Robert White, though, is arguing that change very much is needed. White, who holds an at-large seat on the Council, has been one of Bowser's most prominent left-wing critics, and he launched his bid last year arguing, "The systems of government are showing their age, and that means that we need the type of leader who's going to dig deep into government, hold it accountable and be ambitious." White has the backing of two influential unions, the Washington Teachers' Union and AFSCME, and he's raised a credible amount of money. Bowser, though, went into the final weeks with a huge cash edge, and she used her large war chest to launch a late TV ad labeling White someone "who can't be trusted."
Trayon White, for his part, made national news in 2018 with his antisemitic comments and disastrous trip to the U.S. Holocaust Memorial Museum. However, he's still proved popular at home in Ward 8, a heavily Black constituency that none other than Barry represented until his death in 2014. White only narrowly made the ballot this year after many of his signatures were rejected, and while he's earned no major endorsements, his presence could cost Robert White some vital anti-incumbent votes next week. James Butler, who took 10% against Bowser during her uneventful 2018 primary, is also running, but he's generated little attention.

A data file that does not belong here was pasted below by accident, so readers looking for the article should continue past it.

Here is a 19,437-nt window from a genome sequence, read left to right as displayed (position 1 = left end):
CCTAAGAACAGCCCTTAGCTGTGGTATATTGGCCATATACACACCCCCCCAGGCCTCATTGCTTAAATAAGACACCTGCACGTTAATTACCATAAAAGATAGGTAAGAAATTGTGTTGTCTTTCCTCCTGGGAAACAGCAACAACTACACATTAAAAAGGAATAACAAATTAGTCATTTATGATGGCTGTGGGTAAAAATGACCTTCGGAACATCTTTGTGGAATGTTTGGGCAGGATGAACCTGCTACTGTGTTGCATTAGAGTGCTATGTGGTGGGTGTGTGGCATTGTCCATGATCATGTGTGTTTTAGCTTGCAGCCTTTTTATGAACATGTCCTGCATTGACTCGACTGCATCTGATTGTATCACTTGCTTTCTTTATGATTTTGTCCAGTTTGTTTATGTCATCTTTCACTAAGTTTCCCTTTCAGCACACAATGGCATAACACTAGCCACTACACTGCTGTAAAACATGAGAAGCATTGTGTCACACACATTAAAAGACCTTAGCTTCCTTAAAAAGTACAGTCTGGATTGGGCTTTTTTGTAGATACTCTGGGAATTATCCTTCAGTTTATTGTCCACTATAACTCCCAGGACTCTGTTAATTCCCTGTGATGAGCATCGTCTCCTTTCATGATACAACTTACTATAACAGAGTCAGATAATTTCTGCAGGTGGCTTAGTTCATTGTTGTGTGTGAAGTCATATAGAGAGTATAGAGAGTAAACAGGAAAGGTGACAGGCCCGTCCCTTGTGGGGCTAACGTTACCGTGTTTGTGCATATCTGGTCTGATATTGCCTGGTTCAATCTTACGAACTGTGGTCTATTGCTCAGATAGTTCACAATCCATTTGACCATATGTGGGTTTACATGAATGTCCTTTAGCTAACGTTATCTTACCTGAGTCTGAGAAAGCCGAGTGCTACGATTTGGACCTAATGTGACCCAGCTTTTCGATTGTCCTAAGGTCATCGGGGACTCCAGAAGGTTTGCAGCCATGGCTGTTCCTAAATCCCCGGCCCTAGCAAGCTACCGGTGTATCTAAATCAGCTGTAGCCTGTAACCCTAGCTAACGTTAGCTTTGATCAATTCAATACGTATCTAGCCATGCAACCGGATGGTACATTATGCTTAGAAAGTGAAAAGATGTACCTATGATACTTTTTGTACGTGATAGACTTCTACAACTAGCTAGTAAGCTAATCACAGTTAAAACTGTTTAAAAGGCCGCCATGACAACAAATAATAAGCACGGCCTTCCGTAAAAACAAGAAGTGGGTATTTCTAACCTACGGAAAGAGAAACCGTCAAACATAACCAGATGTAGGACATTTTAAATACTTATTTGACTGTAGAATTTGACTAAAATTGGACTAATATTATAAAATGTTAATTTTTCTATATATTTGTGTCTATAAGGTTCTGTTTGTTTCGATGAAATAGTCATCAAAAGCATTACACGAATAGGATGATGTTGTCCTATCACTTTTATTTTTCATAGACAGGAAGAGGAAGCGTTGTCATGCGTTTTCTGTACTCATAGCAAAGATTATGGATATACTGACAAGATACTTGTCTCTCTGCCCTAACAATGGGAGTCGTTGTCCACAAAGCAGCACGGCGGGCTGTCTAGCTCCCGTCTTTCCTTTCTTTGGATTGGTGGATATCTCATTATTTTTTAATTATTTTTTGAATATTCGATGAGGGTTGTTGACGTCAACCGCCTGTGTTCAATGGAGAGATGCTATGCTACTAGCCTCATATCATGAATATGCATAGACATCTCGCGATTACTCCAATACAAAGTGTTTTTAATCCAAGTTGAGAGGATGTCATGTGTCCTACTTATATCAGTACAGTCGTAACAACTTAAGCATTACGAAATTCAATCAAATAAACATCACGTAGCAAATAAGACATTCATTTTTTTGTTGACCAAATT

● Suffolk County, MA District Attorney: Appointed incumbent Kevin Hayden has secured endorsements from both the influential Laborers' International Union of North America Local 223 and Rep. Stephen Lynch, who represents about 20% of the county, for the September Democratic primary. Hayden faces a challenge from the left from Boston City Councilor Ricardo Arroyo, who just picked up the support of the Boston Teachers Union and previously earned endorsements from Sens. Elizabeth Warren and Ed Markey and Boston Mayor Michelle Wu.
● Los Angeles County, CA Sheriff: More votes have been tabulated in last week's officially nonpartisan contest for Los Angeles County sheriff, and incumbent Alex Villanueva is still taking just 32% in an ominous showing for the conservative Democrat's November prospects. (Observers went into the June 7 contest wondering if he'd win the majority he'd need to prevail outright, which very much didn't happen.) Former Long Beach Police Chief Robert Luna secured the second spot with 26%, well ahead of third-place finisher Eric Strong's 14%; Luna has since earned endorsements from Cecil Rhambo and Eli Vera, who notched a combined 12%.
● Connecticut, New York: Candidate filing closed in Connecticut closed last week, but we still don't have a complete candidate list and likely won't until next week. Local officials in each of the state's 169 towns and cities (many of which are tiny indeed) must review petitions and then forward filings on to the secretary of state's office, which will then publish a list of candidates. As soon as we have that in hand, we'll recap the final fields in each of the state's key races ahead of the Aug. 9 primary.
In New York, meanwhile, the filing deadline also passed for the state's second primary last week, but petition challenges are underway, so we typically won't see final candidate lists until those are all resolved (officials must finalize the ballot by the end of the month). That Aug. 23 primary will host races only for Congress and the state Senate, whose maps were ordered to be redrawn by the courts; primaries for all other offices will take place on June 28.